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Topic: SD Card Module - Pull-Up Resistors and Decoupling Capacitor? (Read 745 times) previous topic - next topic

Tbdanny

I'm trying to get the below SD Card reader module working with an Arduino Mega 2560:





However, I'm having some problems getting it to work reliably.  After doing a bit of googling and reading about it, I've found some threads on this forum that mention that a 10uF or higher ceramic disc capacitor is needed across the power supply, as well as 10K pull-up resistors on the CS, MOSI, SCK and MISO pins.  However, I have a few questions about the details of how these are connected.


The SD card module has connections for +3.3V, +5V, GND, as well as the four pins mentioned above.  So with this in mind, I'd like to ask:

  • Should both the +3.3V and the +5V both be connected to those pins on the Arduino?  Currently, I've only got the +5v hooked up to that supply from the Arduino.
  • Should the 10k pull-up resistors go between the CS, MOSI, SCK and MISO pins and +3.3V or between those pins and +5V?


ShermanP

I've posted about this before:

https://forum.arduino.cc/index.php?topic=623299.0

but I still believe that this type of module is not a good design for 5V Arduinos.  SD cards are 3.3V devices, which means they must be powered by 3.3V, and their SCLK, MOSI and CS input pins should be fed with 3.3V signals from the Arduino.  Your module provides 3.3V power through the 3.3V voltage regulator, but it appears that the other three lines simply have inline resistors that limit current when the incoming 5V from the Arduino exceeds the permitted voltage on the SD card pins.

So far as I can tell, virtually all full size SD card modules use this design, so it appears they work, at least most of the time.  But I don't see how they could be reliable with a wide variety of SD cards.  A better design would have a voltage translator chip in addition to the regulator.  That type of circuit is more typical of microSD modules.  I don't know why this difference exists since I believe SD and microSD are electronically the same.

As to your questions, I believe you definitely should not connect both power pins.  I think the best one to use is probably the 5V line, which would drive the 3.3V regulator on the module.

I don't know what to suggest for pullup resistors since SCLK, MOSI and CS are already 5V coming out of the Arduino.  So it's not clear what purpose any pullup would have on those lines.  MISO is coming out of the SD card at 3.3V, but I think all 5V Arduinos would still read that as a high.  But if you do use a pullup on that one, it would be to 5V.  But please wait for more responses here before you do anything.  My understanding of all of this is not good, as you can tell.


Tbdanny

Thanks for the link.  I took a look at that thread, and the 3.3V-5V level shifter (translator chip) does appear to be missing from my board.

There's a couple of reasons why I picked this particular module, mainly from a design point of view.  This is actually going into a controller for my model railroad, to drive an automatic scheduling system.  Basically, the controller reads the schedule off a CSV file on the card, then puts that up on a screen on the train layout, one train at a time.  As such, I'd like to have the SD card accessible from outside the unit, rather than opening it up each time I want to change the schedule.  Furthermore, the smallest card I have is a 2GB full-size SD card, with my smallest micro-SD being 8GB.  Given that the schedule file is only a few hundred KB at most, it seems a waste to use an 8GB card for this.

As such, is it possible to put a 3.3V-5V level shifter between the SCK, SC, MISO and MOSI pins, or would it be better to just get a micro SD card reader like the one in your post?

ShermanP

I think adding a level shifter chip just complicates things.  Where would you put it?  And if things from China are available to you in Oz for about the same cost as in the US, a microSD module with level shifter would only cost a couple bucks.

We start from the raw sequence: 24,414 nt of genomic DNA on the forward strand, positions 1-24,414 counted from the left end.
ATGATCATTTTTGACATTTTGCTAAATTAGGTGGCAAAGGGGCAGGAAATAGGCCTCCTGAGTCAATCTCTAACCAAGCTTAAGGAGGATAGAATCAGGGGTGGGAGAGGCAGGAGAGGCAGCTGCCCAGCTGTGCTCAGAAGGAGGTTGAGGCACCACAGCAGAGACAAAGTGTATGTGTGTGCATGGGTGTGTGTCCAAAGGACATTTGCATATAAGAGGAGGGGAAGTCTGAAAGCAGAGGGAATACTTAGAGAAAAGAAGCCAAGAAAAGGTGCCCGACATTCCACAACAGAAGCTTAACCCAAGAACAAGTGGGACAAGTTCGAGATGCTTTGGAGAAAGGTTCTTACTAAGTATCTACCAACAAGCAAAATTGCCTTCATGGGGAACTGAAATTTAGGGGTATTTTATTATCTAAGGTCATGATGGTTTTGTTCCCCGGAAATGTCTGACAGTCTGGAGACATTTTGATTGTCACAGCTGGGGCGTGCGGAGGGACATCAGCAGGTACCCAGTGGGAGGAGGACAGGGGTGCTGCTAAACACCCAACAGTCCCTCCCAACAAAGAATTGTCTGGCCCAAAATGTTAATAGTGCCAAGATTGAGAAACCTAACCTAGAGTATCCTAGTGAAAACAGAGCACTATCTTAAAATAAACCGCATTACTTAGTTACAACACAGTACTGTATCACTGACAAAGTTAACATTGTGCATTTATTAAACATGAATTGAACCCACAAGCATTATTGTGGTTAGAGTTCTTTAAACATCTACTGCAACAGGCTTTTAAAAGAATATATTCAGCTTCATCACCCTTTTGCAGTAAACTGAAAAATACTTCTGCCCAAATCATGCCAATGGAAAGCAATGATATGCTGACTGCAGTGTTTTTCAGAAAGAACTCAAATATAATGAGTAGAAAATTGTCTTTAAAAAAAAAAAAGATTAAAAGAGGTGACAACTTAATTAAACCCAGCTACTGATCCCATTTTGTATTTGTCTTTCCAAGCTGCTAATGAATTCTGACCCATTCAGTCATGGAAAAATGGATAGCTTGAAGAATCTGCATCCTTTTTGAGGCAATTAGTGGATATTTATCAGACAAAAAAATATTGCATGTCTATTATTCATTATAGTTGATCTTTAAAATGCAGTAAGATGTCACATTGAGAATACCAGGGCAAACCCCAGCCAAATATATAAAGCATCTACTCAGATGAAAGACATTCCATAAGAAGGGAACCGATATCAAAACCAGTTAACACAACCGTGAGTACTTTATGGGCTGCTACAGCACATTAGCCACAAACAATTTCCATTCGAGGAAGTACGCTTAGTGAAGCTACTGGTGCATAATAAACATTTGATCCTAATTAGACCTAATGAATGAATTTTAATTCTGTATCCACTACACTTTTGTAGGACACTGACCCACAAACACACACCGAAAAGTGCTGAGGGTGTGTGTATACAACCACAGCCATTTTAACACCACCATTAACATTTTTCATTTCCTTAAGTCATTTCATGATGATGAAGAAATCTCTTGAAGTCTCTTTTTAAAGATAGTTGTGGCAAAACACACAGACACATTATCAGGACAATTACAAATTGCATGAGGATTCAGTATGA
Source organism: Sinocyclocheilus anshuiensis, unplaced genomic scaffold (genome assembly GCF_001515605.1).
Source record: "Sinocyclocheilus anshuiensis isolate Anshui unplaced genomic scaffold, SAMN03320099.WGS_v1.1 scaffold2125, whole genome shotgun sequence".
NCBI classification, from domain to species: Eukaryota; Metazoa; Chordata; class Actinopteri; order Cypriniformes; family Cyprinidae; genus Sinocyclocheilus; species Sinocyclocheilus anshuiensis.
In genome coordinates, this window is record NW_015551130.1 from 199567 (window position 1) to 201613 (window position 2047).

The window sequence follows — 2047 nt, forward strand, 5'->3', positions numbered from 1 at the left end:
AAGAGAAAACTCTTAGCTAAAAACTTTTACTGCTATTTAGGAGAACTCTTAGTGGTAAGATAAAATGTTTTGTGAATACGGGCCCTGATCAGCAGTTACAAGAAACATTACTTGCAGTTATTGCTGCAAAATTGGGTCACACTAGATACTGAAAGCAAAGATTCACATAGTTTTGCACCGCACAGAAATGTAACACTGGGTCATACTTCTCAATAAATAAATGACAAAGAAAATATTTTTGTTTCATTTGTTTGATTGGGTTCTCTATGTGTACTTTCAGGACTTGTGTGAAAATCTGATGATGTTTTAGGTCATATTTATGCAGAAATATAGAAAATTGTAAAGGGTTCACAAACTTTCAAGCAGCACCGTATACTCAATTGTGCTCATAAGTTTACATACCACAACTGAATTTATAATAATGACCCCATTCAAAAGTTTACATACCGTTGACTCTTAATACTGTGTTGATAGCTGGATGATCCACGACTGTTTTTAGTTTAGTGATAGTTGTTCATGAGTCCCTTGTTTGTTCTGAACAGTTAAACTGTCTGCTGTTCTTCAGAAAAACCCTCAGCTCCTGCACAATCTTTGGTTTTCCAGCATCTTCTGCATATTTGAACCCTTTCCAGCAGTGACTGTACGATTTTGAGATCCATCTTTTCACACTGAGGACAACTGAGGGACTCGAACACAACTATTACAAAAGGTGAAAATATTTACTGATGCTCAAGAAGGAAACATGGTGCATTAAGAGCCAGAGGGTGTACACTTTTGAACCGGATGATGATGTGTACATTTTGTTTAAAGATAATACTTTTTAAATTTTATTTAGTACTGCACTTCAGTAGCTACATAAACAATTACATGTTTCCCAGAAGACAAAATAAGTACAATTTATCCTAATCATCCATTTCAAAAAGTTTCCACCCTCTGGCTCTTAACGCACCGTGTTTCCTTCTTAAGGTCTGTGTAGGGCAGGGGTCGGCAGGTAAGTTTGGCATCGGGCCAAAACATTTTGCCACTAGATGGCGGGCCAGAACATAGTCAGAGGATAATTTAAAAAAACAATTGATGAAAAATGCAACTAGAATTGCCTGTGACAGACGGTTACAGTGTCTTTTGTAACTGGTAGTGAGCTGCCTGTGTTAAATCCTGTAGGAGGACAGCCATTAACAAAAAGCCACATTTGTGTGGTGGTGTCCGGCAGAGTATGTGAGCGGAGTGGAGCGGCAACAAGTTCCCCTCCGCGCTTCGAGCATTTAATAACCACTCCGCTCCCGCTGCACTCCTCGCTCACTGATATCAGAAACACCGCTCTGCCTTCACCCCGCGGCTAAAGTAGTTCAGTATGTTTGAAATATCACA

It also appears you can get 128, 256 or 512MB microSD cards for a buck or two from those same sources.

But please understand - modules just like yours appear to be the standard design for full-size SD cards used with 5V MCUs.  The fact that I don't think the design is right doesn't mean there's really anything wrong with them, or that switching to a level-shifter design would solve your problems.  But it might be worth the small investment to find out if it would.

I've ordered a module like yours to play with and test, but it's several weeks away.  I want to trace out the circuit, and also see if it works as well for me as my microSD module.

Tbdanny

Well, I've just tried the level shifter, putting it inline between the Arduino's SCI pins and the SD card reader.  No luck.

It may be the standard design, but the fact is that when correctly wired and using an example straight from the code library, it just plain doesn't work for me.

I've found some of the MicroSD card modules that appear to be similar to the ones in your post: https://www.ebay.com.au/itm/283179556019.  I'll see how those go when they get in.

ShermanP

I would have expected the level shifter to work.  So the problem may be somewhere else.  Can you measure the voltage on the output pin of the 3.3V regulator on your module?

In your first post you said you had trouble getting this to work "reliably".  I assume that means it works well enough that you know the pins, etc., are connected correctly.

Tbdanny

#6
Jul 09, 2019, 10:11 pm Last Edit: Jul 09, 2019, 10:53 pm by Tbdanny Reason: Information update.
I've just done that measurement across the voltage regulator.  I'm getting 0v between GND and VOut, and 0.15v (approx) between GND and VIn.  This is powered from the Arduino via USB.

I think we've found the source of the problem.  I've got a couple of spare modules, so I'll do the same test on those and see how it goes.

UPDATE:

I've just tried with another SD card module.  I tested the voltage regulator chip on it, and that was good.  However, upon testing it, I got the following results:

Code: [Select]

SdFat version: 10100

Assuming the SD is the only SPI device.
Edit DISABLE_CHIP_SELECT to disable another device.

Assuming the SD chip select pin is: 53
Edit SD_CHIP_SELECT to change the SD chip select pin.

type any character to start

init time: 125 ms

Card type: SDHC

Manufacturer ID: 0X3
OEM ID: SD
Product: SL16G
Version: 8.0
Serial number: 0XE4951B5D
Manufacturing date: 8/2011

cardSize: 15931.54 MB (MB = 1,000,000 bytes)
flashEraseSize: 128 blocks
eraseSingleBlock: true
OCR: 0XC0FF8000

SD Partition Table
part,boot,type,start,length
1,0X0,0XC,8192,31108096
2,0X0,0X0,0,0
3,0X0,0X0,0,0
4,0X0,0X0,0,0